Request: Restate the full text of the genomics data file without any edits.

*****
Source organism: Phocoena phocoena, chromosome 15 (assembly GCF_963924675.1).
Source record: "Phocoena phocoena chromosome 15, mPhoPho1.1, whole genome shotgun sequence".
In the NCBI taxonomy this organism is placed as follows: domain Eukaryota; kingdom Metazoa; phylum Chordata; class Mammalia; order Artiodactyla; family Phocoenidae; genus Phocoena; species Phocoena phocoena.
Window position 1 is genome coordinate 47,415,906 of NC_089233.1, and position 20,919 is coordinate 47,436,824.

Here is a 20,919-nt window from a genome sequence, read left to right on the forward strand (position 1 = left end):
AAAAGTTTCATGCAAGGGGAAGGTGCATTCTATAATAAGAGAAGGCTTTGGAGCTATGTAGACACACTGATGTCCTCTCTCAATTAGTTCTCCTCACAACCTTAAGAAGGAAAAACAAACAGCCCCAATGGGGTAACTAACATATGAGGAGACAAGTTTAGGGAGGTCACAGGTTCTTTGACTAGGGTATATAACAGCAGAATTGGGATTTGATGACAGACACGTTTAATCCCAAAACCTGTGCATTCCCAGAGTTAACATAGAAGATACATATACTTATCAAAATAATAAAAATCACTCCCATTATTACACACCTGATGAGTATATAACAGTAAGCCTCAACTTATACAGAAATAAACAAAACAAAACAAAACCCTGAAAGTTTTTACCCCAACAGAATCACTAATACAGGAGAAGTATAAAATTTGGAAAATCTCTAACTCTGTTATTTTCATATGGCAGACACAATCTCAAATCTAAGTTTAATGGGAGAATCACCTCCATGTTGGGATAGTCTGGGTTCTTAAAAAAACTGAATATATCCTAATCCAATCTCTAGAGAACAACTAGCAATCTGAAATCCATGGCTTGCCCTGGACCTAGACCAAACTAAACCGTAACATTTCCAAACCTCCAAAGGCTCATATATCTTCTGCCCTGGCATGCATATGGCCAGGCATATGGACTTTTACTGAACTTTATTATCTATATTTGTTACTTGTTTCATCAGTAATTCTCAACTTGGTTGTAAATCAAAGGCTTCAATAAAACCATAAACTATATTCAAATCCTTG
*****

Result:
Source organism: Phocoena phocoena, chromosome 15 (assembly GCF_963924675.1).
Source record: "Phocoena phocoena chromosome 15, mPhoPho1.1, whole genome shotgun sequence".
In the NCBI taxonomy this organism is placed as follows: domain Eukaryota; kingdom Metazoa; phylum Chordata; class Mammalia; order Artiodactyla; family Phocoenidae; genus Phocoena; species Phocoena phocoena.
Window position 1 is genome coordinate 47,415,906 of NC_089233.1, and position 20,919 is coordinate 47,436,824.

Here is a 20,919-nt window from a genome sequence, read left to right on the forward strand (position 1 = left end):
AAAAGTTTCATGCAAGGGGAAGGTGCATTCTATAATAAGAGAAGGCTTTGGAGCTATGTAGACACACTGATGTCCTCTCTCAATTAGTTCTCCTCACAACCTTAAGAAGGAAAAACAAACAGCCCCAATGGGGTAACTAACATATGAGGAGACAAGTTTAGGGAGGTCACAGGTTCTTTGACTAGGGTATATAACAGCAGAATTGGGATTTGATGACAGACACGTTTAATCCCAAAACCTGTGCATTCCCAGAGTTAACATAGAAGATACATATACTTATCAAAATAATAAAAATCACTCCCATTATTACACACCTGATGAGTATATAACAGTAAGCCTCAACTTATACAGAAATAAACAAAACAAAACAAAACCCTGAAAGTTTTTACCCCAACAGAATCACTAATACAGGAGAAGTATAAAATTTGGAAAATCTCTAACTCTGTTATTTTCATATGGCAGACACAATCTCAAATCTAAGTTTAATGGGAGAATCACCTCCATGTTGGGATAGTCTGGGTTCTTAAAAAAACTGAATATATCCTAATCCAATCTCTAGAGAACAACTAGCAATCTGAAATCCATGGCTTGCCCTGGACCTAGACCAAACTAAACCGTAACATTTCCAAACCTCCAAAGGCTCATATATCTTCTGCCCTGGCATGCATATGGCCAGGCATATGGACTTTTACTGAACTTTATTATCTATATTTGTTACTTGTTTCATCAGTAATTCTCAACTTGGTTGTAAATCAAAGGCTTCAATAAAACCATAAACTATATTCAAATCCTTG